This 60th edition of the Kafka Monthly Digest covers what happened in the Apache Kafka community in January 2023. This is the 5th anniversary of this series! If you are interested in a bit of history about this series, 2 years ago I explained on Twitter how I got started.
For last month’s digest, see Kafka Monthly Digest: December 2022.
The 3.3.2 bugfix release is available. There is currently one release in progress, 3.4.0.
The release process for 3.4.0 continued. David Arthur published the first release candidate, RC0, on January 11. Unfortunately the community found a blocker issue, KAFKA-14618. On January 20, Sophie Blee-Goldman published RC1 but another issue was found, so on January 31 David Arthur published RC2. The vote is currently on-going.
Chris Egerton released 3.3.2 on January 23. This bugfix release fixes 20 issues. You can find more details in the release notes.
Last month, the community submitted 6 KIPs (KIP-896 to KIP-901). I'll highlight a few of them:
- KIP-896: Remove old client protocol API versions in Kafka 4.0: The Kafka protocol defines a number of messages that clients and brokers use to exchange data. Each message is versioned and whenever the project changes one of these messages, a new version is created. For example Produce (the message used by producers to send records to brokers) has currently 9 versions. At the moment, clients and brokers still support all versions. This is great for compatibility as, for example, the latest clients are still able to connect to 0.9 brokers but this has a significant cost in code complexity and the testing matrix is huge. This KIP proposes removing support for API messages that are older than Kafka 2.1. That version released in November 2018 and the most popular third party clients already support newer APIs.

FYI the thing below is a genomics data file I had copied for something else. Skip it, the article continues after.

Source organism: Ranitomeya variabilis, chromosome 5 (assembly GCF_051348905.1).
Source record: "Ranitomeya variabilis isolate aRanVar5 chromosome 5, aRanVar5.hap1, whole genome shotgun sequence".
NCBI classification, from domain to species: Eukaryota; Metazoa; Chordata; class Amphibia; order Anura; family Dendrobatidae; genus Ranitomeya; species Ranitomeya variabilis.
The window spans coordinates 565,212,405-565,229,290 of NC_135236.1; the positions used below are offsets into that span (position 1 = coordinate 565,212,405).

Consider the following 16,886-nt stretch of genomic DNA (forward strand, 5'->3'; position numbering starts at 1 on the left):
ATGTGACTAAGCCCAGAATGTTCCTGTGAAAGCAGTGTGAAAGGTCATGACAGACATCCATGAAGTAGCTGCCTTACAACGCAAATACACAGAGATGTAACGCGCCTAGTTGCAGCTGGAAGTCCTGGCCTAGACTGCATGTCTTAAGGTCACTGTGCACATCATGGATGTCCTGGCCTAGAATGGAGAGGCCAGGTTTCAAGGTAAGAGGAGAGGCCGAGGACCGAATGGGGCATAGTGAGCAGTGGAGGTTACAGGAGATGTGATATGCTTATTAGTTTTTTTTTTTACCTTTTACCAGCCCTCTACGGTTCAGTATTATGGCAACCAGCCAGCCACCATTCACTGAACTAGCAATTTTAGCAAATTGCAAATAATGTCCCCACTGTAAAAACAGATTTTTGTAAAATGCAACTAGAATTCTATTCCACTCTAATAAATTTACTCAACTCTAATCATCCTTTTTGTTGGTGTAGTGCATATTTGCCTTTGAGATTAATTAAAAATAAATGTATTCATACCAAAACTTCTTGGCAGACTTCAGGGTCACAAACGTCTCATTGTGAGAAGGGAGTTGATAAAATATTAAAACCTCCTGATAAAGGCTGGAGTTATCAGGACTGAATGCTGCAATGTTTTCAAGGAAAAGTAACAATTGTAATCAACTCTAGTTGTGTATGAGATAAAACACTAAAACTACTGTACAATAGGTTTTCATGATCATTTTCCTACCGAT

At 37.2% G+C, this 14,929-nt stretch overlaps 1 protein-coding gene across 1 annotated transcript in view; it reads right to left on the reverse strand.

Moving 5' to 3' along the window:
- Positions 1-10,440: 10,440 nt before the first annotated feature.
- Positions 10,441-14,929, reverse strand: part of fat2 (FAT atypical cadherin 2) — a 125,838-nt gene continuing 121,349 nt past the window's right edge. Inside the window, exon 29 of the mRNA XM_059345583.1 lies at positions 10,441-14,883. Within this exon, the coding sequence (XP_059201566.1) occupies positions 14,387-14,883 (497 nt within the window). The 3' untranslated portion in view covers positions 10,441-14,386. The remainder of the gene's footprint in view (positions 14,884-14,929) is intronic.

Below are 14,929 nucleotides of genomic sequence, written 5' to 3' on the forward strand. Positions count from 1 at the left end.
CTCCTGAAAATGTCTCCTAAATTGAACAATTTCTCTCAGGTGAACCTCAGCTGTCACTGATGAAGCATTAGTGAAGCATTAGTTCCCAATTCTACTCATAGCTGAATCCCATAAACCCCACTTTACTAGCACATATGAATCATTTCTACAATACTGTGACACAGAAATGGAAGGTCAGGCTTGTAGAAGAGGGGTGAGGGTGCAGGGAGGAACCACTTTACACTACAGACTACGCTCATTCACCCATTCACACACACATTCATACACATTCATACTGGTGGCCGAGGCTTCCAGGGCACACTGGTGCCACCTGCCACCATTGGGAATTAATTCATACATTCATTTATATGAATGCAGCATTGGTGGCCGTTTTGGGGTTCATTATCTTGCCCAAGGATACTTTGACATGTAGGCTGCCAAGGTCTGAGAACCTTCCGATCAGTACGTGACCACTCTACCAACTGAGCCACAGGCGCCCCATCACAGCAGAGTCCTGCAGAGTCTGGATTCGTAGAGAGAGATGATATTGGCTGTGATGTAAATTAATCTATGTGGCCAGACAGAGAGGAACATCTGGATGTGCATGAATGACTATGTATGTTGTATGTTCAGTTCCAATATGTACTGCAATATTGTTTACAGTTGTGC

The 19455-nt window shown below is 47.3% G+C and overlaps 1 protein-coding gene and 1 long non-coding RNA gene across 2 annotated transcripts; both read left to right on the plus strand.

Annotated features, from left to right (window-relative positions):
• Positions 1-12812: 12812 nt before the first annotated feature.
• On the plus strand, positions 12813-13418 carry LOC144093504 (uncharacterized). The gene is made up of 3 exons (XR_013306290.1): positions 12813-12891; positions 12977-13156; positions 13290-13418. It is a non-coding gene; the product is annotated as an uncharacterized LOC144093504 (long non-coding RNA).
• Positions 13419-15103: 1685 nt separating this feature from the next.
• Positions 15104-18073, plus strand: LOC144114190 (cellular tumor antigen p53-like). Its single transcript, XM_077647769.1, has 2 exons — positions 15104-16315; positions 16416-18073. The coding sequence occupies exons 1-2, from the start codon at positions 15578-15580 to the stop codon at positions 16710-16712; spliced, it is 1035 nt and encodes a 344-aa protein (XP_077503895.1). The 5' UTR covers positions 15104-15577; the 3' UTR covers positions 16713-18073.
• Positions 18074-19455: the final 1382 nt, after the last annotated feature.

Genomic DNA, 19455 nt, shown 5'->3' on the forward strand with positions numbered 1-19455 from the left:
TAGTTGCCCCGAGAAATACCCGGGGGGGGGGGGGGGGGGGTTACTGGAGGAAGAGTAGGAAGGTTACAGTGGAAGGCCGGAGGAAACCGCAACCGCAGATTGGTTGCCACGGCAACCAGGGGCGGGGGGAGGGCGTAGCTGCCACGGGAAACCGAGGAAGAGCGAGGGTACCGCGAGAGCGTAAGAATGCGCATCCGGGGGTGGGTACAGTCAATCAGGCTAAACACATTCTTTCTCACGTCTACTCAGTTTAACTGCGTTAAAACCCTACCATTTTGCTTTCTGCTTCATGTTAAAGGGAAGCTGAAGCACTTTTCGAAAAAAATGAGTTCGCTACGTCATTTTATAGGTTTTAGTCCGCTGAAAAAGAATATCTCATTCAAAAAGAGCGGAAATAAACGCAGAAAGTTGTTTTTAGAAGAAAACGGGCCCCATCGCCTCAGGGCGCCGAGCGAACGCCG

- KIP-898: Modernize Connect plugin discovery: When a Connect instance starts up, it scans its plugin paths to discover all the available plugins. This is an expensive operation as it effectively loads all classes found in the class and plugin paths to find plugins. This KIP aims at improving this mechanism by using Service Loaders and relying on plugins to provide manifests. The KIP also introduces a tool to generate manifests for migrating existing plugins.
- KIP-900: KRaft kafka-storage.sh API additions to support SCRAM for Kafka Brokers: KRaft mode is still missing a few features, including SCRAM support. If brokers themselves use SCRAM, you need a mechanism to bootstrap the setup before brokers are running (in ZooKeeper mode this is done using the
kafka-configs.shtool with the
--zookeeperflag). This KIP proposes updating the
kafka-storage.shscript to allow creating credentials before starting brokers and setting up SCRAM authentication.
- strimzi-kafka-operator 0.33: Strimzi is a Kubernetes Operator for running Kafka. This new version adds support for Kafka 3.3.2 and requires Kubernetes 1.19 or above. It includes support for automatically restarting failed connectors, better FIPS support, and improves significantly the scalability of the User operator.
- Sarama 1.38: Sarama is a pure Golang Kafka client. In addition of a handful of fixes, this release improves the memory usage when using zstd, adds support for Metadata v7 and adds a few new producer metrics.
- Librdkafka 2.0. Librdkafka is a Kafka client in C/C++. This version adds support for listing, describing and deleting consumer groups via the Admin API. It now supports OpenSSL 3.0 and fixes a few issues with the idempotent and transactional producers.
I selected some interesting blog articles that were published last month:
- Intelligent, automatic restarts for unhealthy Kafka consumers
- Horizontally scaling Kafka consumers with rendezvous hashing
To learn more about Kafka, visit Red Hat Developer's Apache Kafka topic page.